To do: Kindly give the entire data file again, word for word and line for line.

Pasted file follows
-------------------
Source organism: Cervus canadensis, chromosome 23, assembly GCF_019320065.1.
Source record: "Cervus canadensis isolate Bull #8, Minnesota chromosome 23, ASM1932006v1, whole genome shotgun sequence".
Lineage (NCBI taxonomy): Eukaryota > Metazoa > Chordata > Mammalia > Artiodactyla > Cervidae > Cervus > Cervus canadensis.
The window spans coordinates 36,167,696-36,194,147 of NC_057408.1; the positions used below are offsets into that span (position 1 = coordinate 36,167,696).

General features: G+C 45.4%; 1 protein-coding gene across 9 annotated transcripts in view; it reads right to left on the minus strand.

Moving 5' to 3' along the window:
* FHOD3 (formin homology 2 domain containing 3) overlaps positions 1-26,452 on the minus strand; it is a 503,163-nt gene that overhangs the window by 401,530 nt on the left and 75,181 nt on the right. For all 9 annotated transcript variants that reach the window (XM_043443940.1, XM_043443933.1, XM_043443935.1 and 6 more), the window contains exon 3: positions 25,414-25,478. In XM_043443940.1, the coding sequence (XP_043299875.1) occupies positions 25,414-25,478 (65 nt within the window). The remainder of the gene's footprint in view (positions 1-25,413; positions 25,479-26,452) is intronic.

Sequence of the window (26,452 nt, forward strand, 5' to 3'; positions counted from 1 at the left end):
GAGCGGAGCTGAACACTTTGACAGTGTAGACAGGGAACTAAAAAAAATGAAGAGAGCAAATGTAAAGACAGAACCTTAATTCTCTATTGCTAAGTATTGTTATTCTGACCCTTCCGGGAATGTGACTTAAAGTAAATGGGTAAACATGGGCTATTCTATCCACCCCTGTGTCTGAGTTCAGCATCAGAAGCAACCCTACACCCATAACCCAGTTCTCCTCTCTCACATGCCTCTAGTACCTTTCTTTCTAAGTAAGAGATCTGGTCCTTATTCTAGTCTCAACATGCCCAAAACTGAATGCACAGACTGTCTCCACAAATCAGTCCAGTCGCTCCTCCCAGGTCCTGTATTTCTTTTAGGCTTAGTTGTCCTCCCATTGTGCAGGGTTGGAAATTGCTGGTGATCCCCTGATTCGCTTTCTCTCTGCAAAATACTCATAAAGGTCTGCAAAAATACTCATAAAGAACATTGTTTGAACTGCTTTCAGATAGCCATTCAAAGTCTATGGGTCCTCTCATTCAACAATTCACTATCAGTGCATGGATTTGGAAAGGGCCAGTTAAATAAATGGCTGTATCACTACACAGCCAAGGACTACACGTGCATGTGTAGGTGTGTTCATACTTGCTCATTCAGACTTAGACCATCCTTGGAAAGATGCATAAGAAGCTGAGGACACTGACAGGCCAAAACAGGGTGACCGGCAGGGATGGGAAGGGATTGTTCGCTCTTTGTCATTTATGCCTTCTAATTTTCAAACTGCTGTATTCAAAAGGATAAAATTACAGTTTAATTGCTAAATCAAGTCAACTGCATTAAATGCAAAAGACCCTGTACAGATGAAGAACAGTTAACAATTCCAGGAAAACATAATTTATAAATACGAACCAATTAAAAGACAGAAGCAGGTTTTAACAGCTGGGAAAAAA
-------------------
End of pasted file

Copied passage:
Source organism: Cervus canadensis, chromosome 23, assembly GCF_019320065.1.
Source record: "Cervus canadensis isolate Bull #8, Minnesota chromosome 23, ASM1932006v1, whole genome shotgun sequence".
Lineage (NCBI taxonomy): Eukaryota > Metazoa > Chordata > Mammalia > Artiodactyla > Cervidae > Cervus > Cervus canadensis.
The window spans coordinates 36,167,696-36,194,147 of NC_057408.1; the positions used below are offsets into that span (position 1 = coordinate 36,167,696).

General features: G+C 45.4%; 1 protein-coding gene across 9 annotated transcripts in view; it reads right to left on the minus strand.

Moving 5' to 3' along the window:
* FHOD3 (formin homology 2 domain containing 3) overlaps positions 1-26,452 on the minus strand; it is a 503,163-nt gene that overhangs the window by 401,530 nt on the left and 75,181 nt on the right. For all 9 annotated transcript variants that reach the window (XM_043443940.1, XM_043443933.1, XM_043443935.1 and 6 more), the window contains exon 3: positions 25,414-25,478. In XM_043443940.1, the coding sequence (XP_043299875.1) occupies positions 25,414-25,478 (65 nt within the window). The remainder of the gene's footprint in view (positions 1-25,413; positions 25,479-26,452) is intronic.

Sequence of the window (26,452 nt, forward strand, 5' to 3'; positions counted from 1 at the left end):
GAGCGGAGCTGAACACTTTGACAGTGTAGACAGGGAACTAAAAAAAATGAAGAGAGCAAATGTAAAGACAGAACCTTAATTCTCTATTGCTAAGTATTGTTATTCTGACCCTTCCGGGAATGTGACTTAAAGTAAATGGGTAAACATGGGCTATTCTATCCACCCCTGTGTCTGAGTTCAGCATCAGAAGCAACCCTACACCCATAACCCAGTTCTCCTCTCTCACATGCCTCTAGTACCTTTCTTTCTAAGTAAGAGATCTGGTCCTTATTCTAGTCTCAACATGCCCAAAACTGAATGCACAGACTGTCTCCACAAATCAGTCCAGTCGCTCCTCCCAGGTCCTGTATTTCTTTTAGGCTTAGTTGTCCTCCCATTGTGCAGGGTTGGAAATTGCTGGTGATCCCCTGATTCGCTTTCTCTCTGCAAAATACTCATAAAGGTCTGCAAAAATACTCATAAAGAACATTGTTTGAACTGCTTTCAGATAGCCATTCAAAGTCTATGGGTCCTCTCATTCAACAATTCACTATCAGTGCATGGATTTGGAAAGGGCCAGTTAAATAAATGGCTGTATCACTACACAGCCAAGGACTACACGTGCATGTGTAGGTGTGTTCATACTTGCTCATTCAGACTTAGACCATCCTTGGAAAGATGCATAAGAAGCTGAGGACACTGACAGGCCAAAACAGGGTGACCGGCAGGGATGGGAAGGGATTGTTCGCTCTTTGTCATTTATGCCTTCTAATTTTCAAACTGCTGTATTCAAAAGGATAAAATTACAGTTTAATTGCTAAATCAAGTCAACTGCATTAAATGCAAAAGACCCTGTACAGATGAAGAACAGTTAACAATTCCAGGAAAACATAATTTATAAATACGAACCAATTAAAAGACAGAAGCAGGTTTTAACAGCTGGGAAAAAA